Czechoslovakia: Anvil of the Cold War

By John O. Crane; Sylvia E. Crane | Go to book overview
Save to active project

21 The Communist Coup (1947-48)

A glimmer of some improvement in relations was announced to Washington, indecisively, by Ambassador Laurence Steinhardt on November 13, 1947, in his report of his conversation with Hubert Ripka, "moderate" Socialist minister of foreign trade. This reputable minister had "stated that if a $20 million cotton credit could be obtained from the U.S. in the near future, he was in a position to assure me that [the] Czechoslovak Government would promptly settle large American claims for nationalized property." Steinhardt speculated that otherwise "there was little hope for a settlement. I would not be averse to extension of cotton credit provided there is a really worthwhile quid pro quo." Ripka had told Steinhardt in confidence that the "Soviets had already informed him of a significant shortfall in their promise to deliver 20,000 tons," which would now be reduced to 14,000.1

Just at this time, Jan Masaryk was in Washington, accompanied by Ambassador Juraj Slávik, meeting with U.S. Secretary of State George C. Marshall and Jacob Beam, in charge of Central European Affairs. The department had that day received Steinhardt's telegram. On the table for discussion were the long deferred cotton credit and the retention by the Western Powers' Tripartite Control Commission of a gold pool in Germany, in which Czechoslovakia had a frozen $50 million claim.* The Czechoslovak application for the long-term loan

____________________
*
This gold had been taken by Hitler from the Czechoslovak treasury after the occupation on March 15, 1939, and it subsequently was transferred to U.S. possession. The U.S. government retained the gold for use in compensating Czechoslovaks who became American citizens, whose enterprises were nationalized. (Told to Sylvia

-308-

Notes for this page

Add a new note
If you are trying to select text to create highlights or citations, remember that you must now click or tap on the first word, and then click or tap on the last word.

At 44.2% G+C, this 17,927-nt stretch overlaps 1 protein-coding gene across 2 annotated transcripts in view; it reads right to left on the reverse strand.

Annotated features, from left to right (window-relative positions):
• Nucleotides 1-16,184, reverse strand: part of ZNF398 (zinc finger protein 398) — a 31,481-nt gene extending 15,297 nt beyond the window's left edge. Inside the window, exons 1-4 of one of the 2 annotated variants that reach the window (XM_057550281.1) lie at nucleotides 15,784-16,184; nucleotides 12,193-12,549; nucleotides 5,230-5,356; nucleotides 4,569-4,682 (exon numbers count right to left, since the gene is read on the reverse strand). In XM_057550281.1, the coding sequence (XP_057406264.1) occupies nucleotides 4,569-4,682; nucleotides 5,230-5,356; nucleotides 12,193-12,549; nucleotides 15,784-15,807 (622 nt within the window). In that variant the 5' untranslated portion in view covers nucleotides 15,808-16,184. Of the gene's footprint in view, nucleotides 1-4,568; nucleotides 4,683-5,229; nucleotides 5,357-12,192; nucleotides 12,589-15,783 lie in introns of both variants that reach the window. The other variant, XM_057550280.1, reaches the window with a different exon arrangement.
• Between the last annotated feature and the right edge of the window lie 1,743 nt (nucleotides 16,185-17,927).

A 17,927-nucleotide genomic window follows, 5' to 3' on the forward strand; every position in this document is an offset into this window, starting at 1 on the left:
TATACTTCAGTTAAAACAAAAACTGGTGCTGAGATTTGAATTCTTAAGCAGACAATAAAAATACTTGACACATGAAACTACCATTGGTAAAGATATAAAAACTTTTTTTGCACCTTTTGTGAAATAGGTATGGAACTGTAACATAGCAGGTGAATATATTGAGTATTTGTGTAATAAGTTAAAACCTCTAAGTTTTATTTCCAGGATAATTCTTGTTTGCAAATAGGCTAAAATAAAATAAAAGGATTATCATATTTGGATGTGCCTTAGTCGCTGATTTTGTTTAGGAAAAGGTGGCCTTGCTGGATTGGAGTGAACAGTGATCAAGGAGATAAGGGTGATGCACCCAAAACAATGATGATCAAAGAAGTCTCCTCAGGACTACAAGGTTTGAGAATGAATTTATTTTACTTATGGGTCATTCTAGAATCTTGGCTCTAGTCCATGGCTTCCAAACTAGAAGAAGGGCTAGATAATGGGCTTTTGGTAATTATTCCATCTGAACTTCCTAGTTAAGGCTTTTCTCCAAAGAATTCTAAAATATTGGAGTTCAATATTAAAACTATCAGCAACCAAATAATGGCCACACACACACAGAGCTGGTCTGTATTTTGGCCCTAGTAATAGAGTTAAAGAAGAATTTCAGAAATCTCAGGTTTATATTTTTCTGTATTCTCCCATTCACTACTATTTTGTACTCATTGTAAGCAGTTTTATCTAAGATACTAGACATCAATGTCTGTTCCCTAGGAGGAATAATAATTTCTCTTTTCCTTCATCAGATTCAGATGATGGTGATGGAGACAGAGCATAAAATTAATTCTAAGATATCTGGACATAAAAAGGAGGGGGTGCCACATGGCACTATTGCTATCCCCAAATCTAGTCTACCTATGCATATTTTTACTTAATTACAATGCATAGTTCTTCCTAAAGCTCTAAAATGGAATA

Loading One moment ...
Project items
Notes
Cite this page

Cited page

Style
Citations are available only to our active members.
Sign up now to cite pages or passages in MLA, APA and Chicago citation styles.

Cited page

Bookmark this page
Czechoslovakia: Anvil of the Cold War
Settings

Settings

Typeface
Text size Smaller Larger
Search within

Search within this book

Look up

Look up a word

  • Dictionary
  • Thesaurus
Please submit a word or phrase above.
Print this page

Print this page

Why can't I print more than one page at a time?

While we understand printed pages are helpful to our users, this limitation is necessary to help protect our publishers' copyrighted material and prevent its unlawful distribution. We are sorry for any inconvenience.
Full screen
/ 358

matching results for page

Cited passage

Style
Citations are available only to our active members.
Sign up now to cite pages or passages in MLA, APA and Chicago citation styles.

Cited passage

Welcome to the new Questia Reader

The Questia Reader has been updated to provide you with an even better online reading experience.  It is now 100% Responsive, which means you can read our books and articles on any sized device you wish.  All of your favorite tools like notes, highlights, and citations are still here, but the way you select text has been updated to be easier to use, especially on touchscreen devices.  Here's how:

1. Click or tap the first word you want to select.
2. Click or tap the last word you want to select.

OK, got it!

Thanks for trying Questia!

Please continue trying out our research tools, but please note, full functionality is available only to our active members.

Your work will be lost once you leave this Web page.

For full access in an ad-free environment, sign up now for a FREE, 1-day trial.

Already a member? Log in now.

Are you sure you want to delete this highlight?